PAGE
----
In the last tutorial, we briefly mentioned some insights about the ** big O** notation. Yet, in this tutorial, we’re going to simplify big O notation in data structure with examples in much more detail.

In 1976, Niklaus Wirth wrote a book and named it,

Algorithms + Data Structures = Programs

This gives us an understanding of to what extent data structures and algorithms are inseparably related.

After all, we — developers — are building programs that are a result of combining data structures and algorithms. And we are, obviously, meant to build efficient ones. Right?

But *how can we tell if a program is effective at the level of lines of code and execution?*

If you’re ready to follow up, I hope that you’ll get a satisfying answer to this question in the remaining lines of this writing…

**Some Concepts…**

In the previous tutorial, we listed some of the basic operations of data structures, but we never talked about the nature of these operations. What really are they?

The short answer, these operations fall under the umbrella of what we call “*algorithms*”…But…Hey…

*# What’s an Algorithm?*

*# What’s an Algorithm?*

An algorithm is a solution to a specific problem. It is actually a procedure that represents a finite set of instructions, written in order to accomplish a certain predefined task.

An algorithm is written in a natural language, which means that you can write it in any non-artificial way. But most likely, you’re going to use a Flowchart or a Pseudo-code to describe it.

When you use an artificial language — programming language — to translate algorithms into *code(s)*, they become solutions that your machine can run.

But here’s the thing…We often hear them say, *there’re multiple solutions to every problem*. Actually, they’re right!

Now, you and your friend might write different algorithms for the same problem…Yet, another question might arise now…

*# What’s a Good Algorithm?*

*# What’s a Good Algorithm?*

How can we tell that your algorithm is better/worse than your friend’s one?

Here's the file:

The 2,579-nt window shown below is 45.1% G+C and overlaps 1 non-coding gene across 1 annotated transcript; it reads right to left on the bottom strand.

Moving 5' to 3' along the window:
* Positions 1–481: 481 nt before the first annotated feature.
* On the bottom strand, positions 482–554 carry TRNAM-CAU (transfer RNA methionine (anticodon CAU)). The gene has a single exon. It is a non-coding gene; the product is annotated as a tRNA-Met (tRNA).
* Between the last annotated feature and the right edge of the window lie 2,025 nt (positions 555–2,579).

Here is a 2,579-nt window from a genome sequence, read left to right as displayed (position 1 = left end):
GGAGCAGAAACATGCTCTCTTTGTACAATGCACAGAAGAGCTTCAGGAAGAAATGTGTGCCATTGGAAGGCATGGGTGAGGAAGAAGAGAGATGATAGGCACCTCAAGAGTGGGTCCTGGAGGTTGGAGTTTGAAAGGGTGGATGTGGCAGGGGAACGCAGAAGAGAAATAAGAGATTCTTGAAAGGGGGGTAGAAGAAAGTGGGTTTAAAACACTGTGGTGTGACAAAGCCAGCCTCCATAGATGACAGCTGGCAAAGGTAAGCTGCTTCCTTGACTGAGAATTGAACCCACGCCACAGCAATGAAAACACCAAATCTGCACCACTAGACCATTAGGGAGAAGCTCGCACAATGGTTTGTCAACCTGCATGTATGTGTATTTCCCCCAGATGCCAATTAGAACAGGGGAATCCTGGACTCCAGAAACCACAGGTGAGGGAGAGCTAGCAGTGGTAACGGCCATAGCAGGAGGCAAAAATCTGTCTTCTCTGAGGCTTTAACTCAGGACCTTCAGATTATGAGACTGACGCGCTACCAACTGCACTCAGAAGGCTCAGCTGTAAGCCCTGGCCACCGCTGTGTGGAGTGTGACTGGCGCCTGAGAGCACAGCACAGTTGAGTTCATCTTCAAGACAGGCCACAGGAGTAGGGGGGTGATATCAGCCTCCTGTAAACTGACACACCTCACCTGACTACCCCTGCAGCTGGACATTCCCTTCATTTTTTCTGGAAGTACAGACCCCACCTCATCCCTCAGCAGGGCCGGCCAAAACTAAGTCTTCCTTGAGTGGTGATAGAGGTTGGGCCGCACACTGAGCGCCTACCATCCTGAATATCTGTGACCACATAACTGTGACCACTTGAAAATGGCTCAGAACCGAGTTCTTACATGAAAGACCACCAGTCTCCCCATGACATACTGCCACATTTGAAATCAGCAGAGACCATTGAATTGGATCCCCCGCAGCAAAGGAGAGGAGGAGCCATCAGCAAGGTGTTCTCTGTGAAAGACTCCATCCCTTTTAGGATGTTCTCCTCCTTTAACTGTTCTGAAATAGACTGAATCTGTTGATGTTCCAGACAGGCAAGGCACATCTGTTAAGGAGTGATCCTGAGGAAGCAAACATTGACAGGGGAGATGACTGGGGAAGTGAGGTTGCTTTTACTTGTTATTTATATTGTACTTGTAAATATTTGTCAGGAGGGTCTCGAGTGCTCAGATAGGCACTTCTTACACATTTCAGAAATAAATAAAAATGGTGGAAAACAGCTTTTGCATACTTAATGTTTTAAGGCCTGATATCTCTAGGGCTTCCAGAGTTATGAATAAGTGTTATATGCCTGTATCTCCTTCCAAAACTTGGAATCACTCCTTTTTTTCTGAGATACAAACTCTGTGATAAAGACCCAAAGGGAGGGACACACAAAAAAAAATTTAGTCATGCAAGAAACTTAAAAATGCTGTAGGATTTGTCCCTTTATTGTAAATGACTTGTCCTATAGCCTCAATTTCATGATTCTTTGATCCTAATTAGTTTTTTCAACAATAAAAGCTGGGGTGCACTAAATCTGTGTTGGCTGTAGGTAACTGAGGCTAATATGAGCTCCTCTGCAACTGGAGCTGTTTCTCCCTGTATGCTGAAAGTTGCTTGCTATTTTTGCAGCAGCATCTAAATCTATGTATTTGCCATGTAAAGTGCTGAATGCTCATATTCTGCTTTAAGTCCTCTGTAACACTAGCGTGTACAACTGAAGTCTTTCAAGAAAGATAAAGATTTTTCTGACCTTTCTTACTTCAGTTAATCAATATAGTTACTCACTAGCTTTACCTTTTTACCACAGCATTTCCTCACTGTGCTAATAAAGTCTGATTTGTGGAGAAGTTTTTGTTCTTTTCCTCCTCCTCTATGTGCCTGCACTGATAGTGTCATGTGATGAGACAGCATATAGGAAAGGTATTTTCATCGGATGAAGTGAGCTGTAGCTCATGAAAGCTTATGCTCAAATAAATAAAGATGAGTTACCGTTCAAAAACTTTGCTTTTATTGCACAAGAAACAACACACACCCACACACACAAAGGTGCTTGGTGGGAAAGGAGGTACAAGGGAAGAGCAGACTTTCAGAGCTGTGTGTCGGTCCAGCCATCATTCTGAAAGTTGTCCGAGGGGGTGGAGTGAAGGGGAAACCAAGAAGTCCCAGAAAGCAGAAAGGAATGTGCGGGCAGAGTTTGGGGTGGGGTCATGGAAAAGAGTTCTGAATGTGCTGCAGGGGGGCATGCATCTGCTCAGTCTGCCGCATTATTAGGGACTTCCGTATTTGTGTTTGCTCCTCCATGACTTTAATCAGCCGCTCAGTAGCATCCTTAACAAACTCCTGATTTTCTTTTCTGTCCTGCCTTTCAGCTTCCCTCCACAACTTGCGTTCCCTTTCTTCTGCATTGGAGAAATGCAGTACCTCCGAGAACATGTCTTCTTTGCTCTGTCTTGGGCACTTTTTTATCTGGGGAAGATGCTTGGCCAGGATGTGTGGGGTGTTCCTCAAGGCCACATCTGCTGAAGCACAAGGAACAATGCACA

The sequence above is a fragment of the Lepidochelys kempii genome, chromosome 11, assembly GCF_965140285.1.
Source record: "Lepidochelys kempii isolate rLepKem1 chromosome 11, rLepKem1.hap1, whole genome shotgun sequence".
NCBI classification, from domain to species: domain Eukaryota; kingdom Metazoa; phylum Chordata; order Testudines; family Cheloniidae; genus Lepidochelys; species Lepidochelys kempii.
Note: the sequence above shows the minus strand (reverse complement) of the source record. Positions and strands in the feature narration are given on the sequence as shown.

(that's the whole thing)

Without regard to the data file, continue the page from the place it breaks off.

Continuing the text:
Remember, you’re going to translate your solution into lines of code with your preferred programming language and feed it to your machine hoping that it’s going to provide you with some output.

You got different machines. Yours is more powerful in terms of the time of execution and storage.

Let’s say that you guys have been told to write a solution that is going to tell your machines to turn on the light in a given bedroom a half-hour before 9 pm.

To try your solutions out, we want to turn on the lights in your bedroom (yours: one bedroom). After running the solutions on your machines, you both were on time, and both of you win. Congrats!

Now, we need you to turn on the light in *all bedrooms* in *your city*. Let’s do it…

After running the solutions for the bedrooms in the whole city. You were on time, but your friend’s solution went beyond 9 pm and couldn’t turn on all the lights…

Does that mean that your solution is better? is it a more ** scalable **solution in terms of time and space? I’m sorry to tell you this, but

**Because we most likely want your solutions to be universal and can run effectively no matter what machine we’re using, no matter how many bedrooms in the world we want them to turn on lights in…Your friend’s solution might run better on a more powerful machine (maybe even on your machine)…**

*not necessarily…*Now to end up this fight, we’ve got two solutions to measure the performance of your algorithms and tell which is better. So, whether